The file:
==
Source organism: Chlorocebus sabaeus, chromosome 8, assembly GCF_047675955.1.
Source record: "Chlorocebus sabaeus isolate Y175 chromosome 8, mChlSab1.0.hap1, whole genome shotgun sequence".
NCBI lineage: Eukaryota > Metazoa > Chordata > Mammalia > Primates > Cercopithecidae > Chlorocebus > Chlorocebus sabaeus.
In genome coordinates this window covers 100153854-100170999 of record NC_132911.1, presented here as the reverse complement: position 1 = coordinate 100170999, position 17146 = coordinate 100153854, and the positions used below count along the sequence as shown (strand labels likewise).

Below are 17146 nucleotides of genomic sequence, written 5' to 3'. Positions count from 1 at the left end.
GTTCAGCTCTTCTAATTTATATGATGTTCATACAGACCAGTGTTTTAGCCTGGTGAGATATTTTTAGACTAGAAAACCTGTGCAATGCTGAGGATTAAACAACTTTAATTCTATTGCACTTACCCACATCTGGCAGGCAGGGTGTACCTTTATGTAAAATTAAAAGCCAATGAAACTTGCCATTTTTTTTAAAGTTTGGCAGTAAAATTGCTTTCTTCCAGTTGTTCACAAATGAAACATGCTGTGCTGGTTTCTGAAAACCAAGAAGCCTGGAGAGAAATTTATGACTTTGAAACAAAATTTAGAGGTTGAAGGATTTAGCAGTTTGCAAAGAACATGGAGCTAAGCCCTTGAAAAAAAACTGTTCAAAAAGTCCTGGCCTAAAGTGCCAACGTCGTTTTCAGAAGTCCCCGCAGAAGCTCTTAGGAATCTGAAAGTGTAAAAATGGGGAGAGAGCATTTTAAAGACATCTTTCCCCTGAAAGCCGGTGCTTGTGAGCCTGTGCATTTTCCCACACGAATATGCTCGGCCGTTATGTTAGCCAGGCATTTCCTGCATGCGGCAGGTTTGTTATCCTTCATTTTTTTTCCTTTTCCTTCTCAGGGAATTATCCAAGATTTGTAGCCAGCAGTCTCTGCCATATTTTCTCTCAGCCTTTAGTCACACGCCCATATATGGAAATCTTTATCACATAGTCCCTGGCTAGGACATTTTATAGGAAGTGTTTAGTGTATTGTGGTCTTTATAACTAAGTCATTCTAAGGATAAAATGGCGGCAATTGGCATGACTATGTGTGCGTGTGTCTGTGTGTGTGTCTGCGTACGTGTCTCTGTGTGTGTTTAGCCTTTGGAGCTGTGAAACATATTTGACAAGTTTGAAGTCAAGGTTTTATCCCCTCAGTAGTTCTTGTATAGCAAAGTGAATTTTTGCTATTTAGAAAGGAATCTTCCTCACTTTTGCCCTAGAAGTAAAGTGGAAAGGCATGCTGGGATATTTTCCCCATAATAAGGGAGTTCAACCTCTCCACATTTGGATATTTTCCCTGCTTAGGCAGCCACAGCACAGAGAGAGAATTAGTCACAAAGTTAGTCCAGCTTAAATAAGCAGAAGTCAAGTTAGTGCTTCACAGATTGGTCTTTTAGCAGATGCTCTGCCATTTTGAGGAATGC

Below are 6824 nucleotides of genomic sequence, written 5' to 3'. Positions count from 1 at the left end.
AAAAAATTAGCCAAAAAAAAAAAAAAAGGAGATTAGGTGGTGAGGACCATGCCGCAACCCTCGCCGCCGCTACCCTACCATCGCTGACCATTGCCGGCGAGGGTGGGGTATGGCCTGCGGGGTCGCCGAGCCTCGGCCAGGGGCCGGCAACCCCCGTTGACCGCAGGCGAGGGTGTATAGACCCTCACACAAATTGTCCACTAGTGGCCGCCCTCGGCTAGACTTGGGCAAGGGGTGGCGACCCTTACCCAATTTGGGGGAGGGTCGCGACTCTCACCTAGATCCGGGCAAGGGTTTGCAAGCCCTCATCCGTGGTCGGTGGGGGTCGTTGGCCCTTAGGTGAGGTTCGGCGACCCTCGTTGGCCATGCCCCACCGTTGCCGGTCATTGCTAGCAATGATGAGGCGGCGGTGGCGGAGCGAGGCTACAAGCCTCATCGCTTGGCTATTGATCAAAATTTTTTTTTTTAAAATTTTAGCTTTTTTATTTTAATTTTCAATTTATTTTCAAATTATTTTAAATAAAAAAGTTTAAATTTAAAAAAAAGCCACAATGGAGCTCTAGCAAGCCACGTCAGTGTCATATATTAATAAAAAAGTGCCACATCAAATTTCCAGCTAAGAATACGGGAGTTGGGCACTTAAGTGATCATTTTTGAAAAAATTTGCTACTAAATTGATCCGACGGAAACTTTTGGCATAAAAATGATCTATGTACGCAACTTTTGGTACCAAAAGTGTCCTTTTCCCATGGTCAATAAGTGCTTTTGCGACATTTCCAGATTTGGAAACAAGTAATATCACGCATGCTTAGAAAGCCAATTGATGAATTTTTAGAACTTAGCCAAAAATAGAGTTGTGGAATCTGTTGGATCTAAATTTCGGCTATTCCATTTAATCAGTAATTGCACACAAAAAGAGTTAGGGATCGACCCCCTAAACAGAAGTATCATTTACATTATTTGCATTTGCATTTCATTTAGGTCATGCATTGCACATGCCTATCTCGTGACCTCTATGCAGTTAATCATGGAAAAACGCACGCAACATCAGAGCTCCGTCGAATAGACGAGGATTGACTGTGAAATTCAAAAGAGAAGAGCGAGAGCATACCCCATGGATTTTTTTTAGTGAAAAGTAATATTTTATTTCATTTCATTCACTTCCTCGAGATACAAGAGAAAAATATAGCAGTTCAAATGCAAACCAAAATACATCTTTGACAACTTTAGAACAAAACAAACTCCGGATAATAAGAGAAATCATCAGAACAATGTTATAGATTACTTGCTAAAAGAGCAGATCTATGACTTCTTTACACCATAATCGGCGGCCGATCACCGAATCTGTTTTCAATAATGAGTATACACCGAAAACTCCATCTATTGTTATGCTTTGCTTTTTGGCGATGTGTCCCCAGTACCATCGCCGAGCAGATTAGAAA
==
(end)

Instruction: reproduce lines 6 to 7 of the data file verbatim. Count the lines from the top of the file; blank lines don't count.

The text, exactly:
GTTCAGCTCTTCTAATTTATATGATGTTCATACAGACCAGTGTTTTAGCCTGGTGAGATATTTTTAGACTAGAAAACCTGTGCAATGCTGAGGATTAAACAACTTTAATTCTATTGCACTTACCCACATCTGGCAGGCAGGGTGTACCTTTATGTAAAATTAAAAGCCAATGAAACTTGCCATTTTTTTTAAAGTTTGGCAGTAAAATTGCTTTCTTCCAGTTGTTCACAAATGAAACATGCTGTGCTGGTTTCTGAAAACCAAGAAGCCTGGAGAGAAATTTATGACTTTGAAACAAAATTTAGAGGTTGAAGGATTTAGCAGTTTGCAAAGAACATGGAGCTAAGCCCTTGAAAAAAAACTGTTCAAAAAGTCCTGGCCTAAAGTGCCAACGTCGTTTTCAGAAGTCCCCGCAGAAGCTCTTAGGAATCTGAAAGTGTAAAAATGGGGAGAGAGCATTTTAAAGACATCTTTCCCCTGAAAGCCGGTGCTTGTGAGCCTGTGCATTTTCCCACACGAATATGCTCGGCCGTTATGTTAGCCAGGCATTTCCTGCATGCGGCAGGTTTGTTATCCTTCATTTTTTTTCCTTTTCCTTCTCAGGGAATTATCCAAGATTTGTAGCCAGCAGTCTCTGCCATATTTTCTCTCAGCCTTTAGTCACACGCCCATATATGGAAATCTTTATCACATAGTCCCTGGCTAGGACATTTTATAGGAAGTGTTTAGTGTATTGTGGTCTTTATAACTAAGTCATTCTAAGGATAAAATGGCGGCAATTGGCATGACTATGTGTGCGTGTGTCTGTGTGTGTGTCTGCGTACGTGTCTCTGTGTGTGTTTAGCCTTTGGAGCTGTGAAACATATTTGACAAGTTTGAAGTCAAGGTTTTATCCCCTCAGTAGTTCTTGTATAGCAAAGTGAATTTTTGCTATTTAGAAAGGAATCTTCCTCACTTTTGCCCTAGAAGTAAAGTGGAAAGGCATGCTGGGATATTTTCCCCATAATAAGGGAGTTCAACCTCTCCACATTTGGATATTTTCCCTGCTTAGGCAGCCACAGCACAGAGAGAGAATTAGTCACAAAGTTAGTCCAGCTTAAATAAGCAGAAGTCAAGTTAGTGCTTCACAGATTGGTCTTTTAGCAGATGCTCTGCCATTTTGAGGAATGC

Below are 6824 nucleotides of genomic sequence, written 5' to 3'. Positions count from 1 at the left end.